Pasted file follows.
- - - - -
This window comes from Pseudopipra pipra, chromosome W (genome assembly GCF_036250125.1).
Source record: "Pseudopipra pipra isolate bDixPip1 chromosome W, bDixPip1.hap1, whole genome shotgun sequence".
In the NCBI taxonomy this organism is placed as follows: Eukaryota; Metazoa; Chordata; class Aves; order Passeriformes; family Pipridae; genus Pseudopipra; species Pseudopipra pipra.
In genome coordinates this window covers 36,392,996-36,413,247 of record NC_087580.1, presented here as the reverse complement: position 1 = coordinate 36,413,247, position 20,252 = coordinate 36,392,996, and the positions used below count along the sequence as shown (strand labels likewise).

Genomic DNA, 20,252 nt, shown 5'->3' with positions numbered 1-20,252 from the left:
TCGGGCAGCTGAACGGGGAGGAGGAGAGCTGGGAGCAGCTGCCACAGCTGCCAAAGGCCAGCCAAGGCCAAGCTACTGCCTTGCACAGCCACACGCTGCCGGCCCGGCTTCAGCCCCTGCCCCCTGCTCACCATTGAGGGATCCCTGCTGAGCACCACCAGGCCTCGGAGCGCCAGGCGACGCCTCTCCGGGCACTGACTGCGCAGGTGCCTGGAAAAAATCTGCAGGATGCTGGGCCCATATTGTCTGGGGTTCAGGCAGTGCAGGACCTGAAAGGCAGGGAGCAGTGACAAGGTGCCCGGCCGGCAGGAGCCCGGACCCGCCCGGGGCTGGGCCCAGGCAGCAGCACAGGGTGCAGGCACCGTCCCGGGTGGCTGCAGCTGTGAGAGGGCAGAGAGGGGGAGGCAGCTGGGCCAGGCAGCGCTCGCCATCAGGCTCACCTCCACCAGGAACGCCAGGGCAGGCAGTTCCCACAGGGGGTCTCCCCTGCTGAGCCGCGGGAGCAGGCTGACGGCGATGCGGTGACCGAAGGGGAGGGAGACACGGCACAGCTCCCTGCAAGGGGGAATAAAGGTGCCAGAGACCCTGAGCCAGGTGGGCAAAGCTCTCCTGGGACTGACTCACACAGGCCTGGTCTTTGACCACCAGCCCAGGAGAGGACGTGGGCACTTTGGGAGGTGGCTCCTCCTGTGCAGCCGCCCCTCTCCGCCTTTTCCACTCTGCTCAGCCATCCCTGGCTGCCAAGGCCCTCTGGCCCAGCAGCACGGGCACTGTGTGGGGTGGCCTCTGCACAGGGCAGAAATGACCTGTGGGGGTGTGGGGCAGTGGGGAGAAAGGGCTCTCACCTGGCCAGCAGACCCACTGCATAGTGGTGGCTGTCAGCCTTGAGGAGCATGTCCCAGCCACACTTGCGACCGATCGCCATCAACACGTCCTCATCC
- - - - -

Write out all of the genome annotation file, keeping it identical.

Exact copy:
This window comes from Pseudopipra pipra, chromosome W (genome assembly GCF_036250125.1).
Source record: "Pseudopipra pipra isolate bDixPip1 chromosome W, bDixPip1.hap1, whole genome shotgun sequence".
In the NCBI taxonomy this organism is placed as follows: Eukaryota; Metazoa; Chordata; class Aves; order Passeriformes; family Pipridae; genus Pseudopipra; species Pseudopipra pipra.
In genome coordinates this window covers 36,392,996-36,413,247 of record NC_087580.1, presented here as the reverse complement: position 1 = coordinate 36,413,247, position 20,252 = coordinate 36,392,996, and the positions used below count along the sequence as shown (strand labels likewise).

Genomic DNA, 20,252 nt, shown 5'->3' with positions numbered 1-20,252 from the left:
TCGGGCAGCTGAACGGGGAGGAGGAGAGCTGGGAGCAGCTGCCACAGCTGCCAAAGGCCAGCCAAGGCCAAGCTACTGCCTTGCACAGCCACACGCTGCCGGCCCGGCTTCAGCCCCTGCCCCCTGCTCACCATTGAGGGATCCCTGCTGAGCACCACCAGGCCTCGGAGCGCCAGGCGACGCCTCTCCGGGCACTGACTGCGCAGGTGCCTGGAAAAAATCTGCAGGATGCTGGGCCCATATTGTCTGGGGTTCAGGCAGTGCAGGACCTGAAAGGCAGGGAGCAGTGACAAGGTGCCCGGCCGGCAGGAGCCCGGACCCGCCCGGGGCTGGGCCCAGGCAGCAGCACAGGGTGCAGGCACCGTCCCGGGTGGCTGCAGCTGTGAGAGGGCAGAGAGGGGGAGGCAGCTGGGCCAGGCAGCGCTCGCCATCAGGCTCACCTCCACCAGGAACGCCAGGGCAGGCAGTTCCCACAGGGGGTCTCCCCTGCTGAGCCGCGGGAGCAGGCTGACGGCGATGCGGTGACCGAAGGGGAGGGAGACACGGCACAGCTCCCTGCAAGGGGGAATAAAGGTGCCAGAGACCCTGAGCCAGGTGGGCAAAGCTCTCCTGGGACTGACTCACACAGGCCTGGTCTTTGACCACCAGCCCAGGAGAGGACGTGGGCACTTTGGGAGGTGGCTCCTCCTGTGCAGCCGCCCCTCTCCGCCTTTTCCACTCTGCTCAGCCATCCCTGGCTGCCAAGGCCCTCTGGCCCAGCAGCACGGGCACTGTGTGGGGTGGCCTCTGCACAGGGCAGAAATGACCTGTGGGGGTGTGGGGCAGTGGGGAGAAAGGGCTCTCACCTGGCCAGCAGACCCACTGCATAGTGGTGGCTGTCAGCCTTGAGGAGCATGTCCCAGCCACACTTGCGACCGATCGCCATCAACACGTCCTCATCC